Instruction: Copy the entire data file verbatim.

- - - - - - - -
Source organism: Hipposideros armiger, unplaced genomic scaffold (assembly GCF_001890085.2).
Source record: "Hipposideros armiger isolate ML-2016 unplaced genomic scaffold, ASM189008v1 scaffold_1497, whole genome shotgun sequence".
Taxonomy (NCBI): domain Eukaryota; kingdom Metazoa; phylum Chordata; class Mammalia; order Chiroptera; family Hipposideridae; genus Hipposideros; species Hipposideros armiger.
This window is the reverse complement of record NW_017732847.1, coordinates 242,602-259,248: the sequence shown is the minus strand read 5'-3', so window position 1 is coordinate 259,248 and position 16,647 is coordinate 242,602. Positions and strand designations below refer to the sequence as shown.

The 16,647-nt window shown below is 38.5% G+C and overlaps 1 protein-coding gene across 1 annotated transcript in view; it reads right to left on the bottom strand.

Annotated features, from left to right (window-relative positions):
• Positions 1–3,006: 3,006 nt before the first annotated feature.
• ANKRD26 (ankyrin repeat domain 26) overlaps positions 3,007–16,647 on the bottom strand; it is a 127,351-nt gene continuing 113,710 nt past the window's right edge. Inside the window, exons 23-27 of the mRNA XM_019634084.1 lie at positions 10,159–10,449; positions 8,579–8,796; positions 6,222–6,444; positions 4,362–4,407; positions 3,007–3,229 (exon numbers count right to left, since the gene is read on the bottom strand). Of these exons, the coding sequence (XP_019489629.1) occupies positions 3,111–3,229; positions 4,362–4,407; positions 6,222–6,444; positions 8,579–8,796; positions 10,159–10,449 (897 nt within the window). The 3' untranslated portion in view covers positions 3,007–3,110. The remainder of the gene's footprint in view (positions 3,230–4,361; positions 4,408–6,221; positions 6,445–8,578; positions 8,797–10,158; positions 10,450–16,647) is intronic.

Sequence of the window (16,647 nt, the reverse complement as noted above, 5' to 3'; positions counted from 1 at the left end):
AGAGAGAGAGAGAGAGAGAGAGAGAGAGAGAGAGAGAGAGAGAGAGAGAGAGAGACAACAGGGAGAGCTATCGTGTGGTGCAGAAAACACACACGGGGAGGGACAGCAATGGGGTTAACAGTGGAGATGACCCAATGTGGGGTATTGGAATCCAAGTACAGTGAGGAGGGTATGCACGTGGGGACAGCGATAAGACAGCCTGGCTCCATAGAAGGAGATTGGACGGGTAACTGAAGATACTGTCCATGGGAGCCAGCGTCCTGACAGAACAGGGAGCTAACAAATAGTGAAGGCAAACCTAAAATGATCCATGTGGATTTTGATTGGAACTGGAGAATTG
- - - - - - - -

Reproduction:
Source organism: Hipposideros armiger, unplaced genomic scaffold (assembly GCF_001890085.2).
Source record: "Hipposideros armiger isolate ML-2016 unplaced genomic scaffold, ASM189008v1 scaffold_1497, whole genome shotgun sequence".
Taxonomy (NCBI): domain Eukaryota; kingdom Metazoa; phylum Chordata; class Mammalia; order Chiroptera; family Hipposideridae; genus Hipposideros; species Hipposideros armiger.
This window is the reverse complement of record NW_017732847.1, coordinates 242,602-259,248: the sequence shown is the minus strand read 5'-3', so window position 1 is coordinate 259,248 and position 16,647 is coordinate 242,602. Positions and strand designations below refer to the sequence as shown.

The 16,647-nt window shown below is 38.5% G+C and overlaps 1 protein-coding gene across 1 annotated transcript in view; it reads right to left on the bottom strand.

Annotated features, from left to right (window-relative positions):
• Positions 1–3,006: 3,006 nt before the first annotated feature.
• ANKRD26 (ankyrin repeat domain 26) overlaps positions 3,007–16,647 on the bottom strand; it is a 127,351-nt gene continuing 113,710 nt past the window's right edge. Inside the window, exons 23-27 of the mRNA XM_019634084.1 lie at positions 10,159–10,449; positions 8,579–8,796; positions 6,222–6,444; positions 4,362–4,407; positions 3,007–3,229 (exon numbers count right to left, since the gene is read on the bottom strand). Of these exons, the coding sequence (XP_019489629.1) occupies positions 3,111–3,229; positions 4,362–4,407; positions 6,222–6,444; positions 8,579–8,796; positions 10,159–10,449 (897 nt within the window). The 3' untranslated portion in view covers positions 3,007–3,110. The remainder of the gene's footprint in view (positions 3,230–4,361; positions 4,408–6,221; positions 6,445–8,578; positions 8,797–10,158; positions 10,450–16,647) is intronic.

Sequence of the window (16,647 nt, the reverse complement as noted above, 5' to 3'; positions counted from 1 at the left end):
AGAGAGAGAGAGAGAGAGAGAGAGAGAGAGAGAGAGAGAGAGAGAGAGAGAGAGACAACAGGGAGAGCTATCGTGTGGTGCAGAAAACACACACGGGGAGGGACAGCAATGGGGTTAACAGTGGAGATGACCCAATGTGGGGTATTGGAATCCAAGTACAGTGAGGAGGGTATGCACGTGGGGACAGCGATAAGACAGCCTGGCTCCATAGAAGGAGATTGGACGGGTAACTGAAGATACTGTCCATGGGAGCCAGCGTCCTGACAGAACAGGGAGCTAACAAATAGTGAAGGCAAACCTAAAATGATCCATGTGGATTTTGATTGGAACTGGAGAATTG